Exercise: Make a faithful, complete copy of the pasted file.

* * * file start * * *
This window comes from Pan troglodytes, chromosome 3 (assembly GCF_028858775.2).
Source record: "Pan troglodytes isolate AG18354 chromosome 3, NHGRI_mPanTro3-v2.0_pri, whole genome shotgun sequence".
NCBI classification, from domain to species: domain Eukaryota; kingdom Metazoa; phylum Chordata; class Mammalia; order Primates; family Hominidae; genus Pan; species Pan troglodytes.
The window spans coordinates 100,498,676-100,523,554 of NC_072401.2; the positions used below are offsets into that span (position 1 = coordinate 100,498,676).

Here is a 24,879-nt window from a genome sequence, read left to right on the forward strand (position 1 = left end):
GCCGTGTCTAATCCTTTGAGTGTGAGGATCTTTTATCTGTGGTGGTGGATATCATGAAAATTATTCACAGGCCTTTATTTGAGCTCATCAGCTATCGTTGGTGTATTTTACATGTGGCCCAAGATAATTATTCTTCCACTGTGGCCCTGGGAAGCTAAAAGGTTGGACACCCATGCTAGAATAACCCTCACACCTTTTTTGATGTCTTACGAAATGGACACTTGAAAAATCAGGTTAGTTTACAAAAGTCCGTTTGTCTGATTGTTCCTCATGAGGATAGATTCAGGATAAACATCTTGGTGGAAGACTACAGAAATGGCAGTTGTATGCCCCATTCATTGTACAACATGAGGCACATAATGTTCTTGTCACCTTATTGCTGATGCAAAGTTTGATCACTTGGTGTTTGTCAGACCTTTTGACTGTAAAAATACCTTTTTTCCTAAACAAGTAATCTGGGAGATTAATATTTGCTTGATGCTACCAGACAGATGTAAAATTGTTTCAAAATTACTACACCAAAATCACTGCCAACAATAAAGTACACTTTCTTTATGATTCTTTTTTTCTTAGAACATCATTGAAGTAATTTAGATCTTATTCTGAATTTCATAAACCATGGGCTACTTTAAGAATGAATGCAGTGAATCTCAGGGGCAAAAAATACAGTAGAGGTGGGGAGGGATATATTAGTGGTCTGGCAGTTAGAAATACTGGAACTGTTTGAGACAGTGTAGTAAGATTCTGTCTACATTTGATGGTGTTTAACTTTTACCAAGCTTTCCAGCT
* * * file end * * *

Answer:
This window comes from Pan troglodytes, chromosome 3 (assembly GCF_028858775.2).
Source record: "Pan troglodytes isolate AG18354 chromosome 3, NHGRI_mPanTro3-v2.0_pri, whole genome shotgun sequence".
NCBI classification, from domain to species: domain Eukaryota; kingdom Metazoa; phylum Chordata; class Mammalia; order Primates; family Hominidae; genus Pan; species Pan troglodytes.
The window spans coordinates 100,498,676-100,523,554 of NC_072401.2; the positions used below are offsets into that span (position 1 = coordinate 100,498,676).

Here is a 24,879-nt window from a genome sequence, read left to right on the forward strand (position 1 = left end):
GCCGTGTCTAATCCTTTGAGTGTGAGGATCTTTTATCTGTGGTGGTGGATATCATGAAAATTATTCACAGGCCTTTATTTGAGCTCATCAGCTATCGTTGGTGTATTTTACATGTGGCCCAAGATAATTATTCTTCCACTGTGGCCCTGGGAAGCTAAAAGGTTGGACACCCATGCTAGAATAACCCTCACACCTTTTTTGATGTCTTACGAAATGGACACTTGAAAAATCAGGTTAGTTTACAAAAGTCCGTTTGTCTGATTGTTCCTCATGAGGATAGATTCAGGATAAACATCTTGGTGGAAGACTACAGAAATGGCAGTTGTATGCCCCATTCATTGTACAACATGAGGCACATAATGTTCTTGTCACCTTATTGCTGATGCAAAGTTTGATCACTTGGTGTTTGTCAGACCTTTTGACTGTAAAAATACCTTTTTTCCTAAACAAGTAATCTGGGAGATTAATATTTGCTTGATGCTACCAGACAGATGTAAAATTGTTTCAAAATTACTACACCAAAATCACTGCCAACAATAAAGTACACTTTCTTTATGATTCTTTTTTTCTTAGAACATCATTGAAGTAATTTAGATCTTATTCTGAATTTCATAAACCATGGGCTACTTTAAGAATGAATGCAGTGAATCTCAGGGGCAAAAAATACAGTAGAGGTGGGGAGGGATATATTAGTGGTCTGGCAGTTAGAAATACTGGAACTGTTTGAGACAGTGTAGTAAGATTCTGTCTACATTTGATGGTGTTTAACTTTTACCAAGCTTTCCAGCT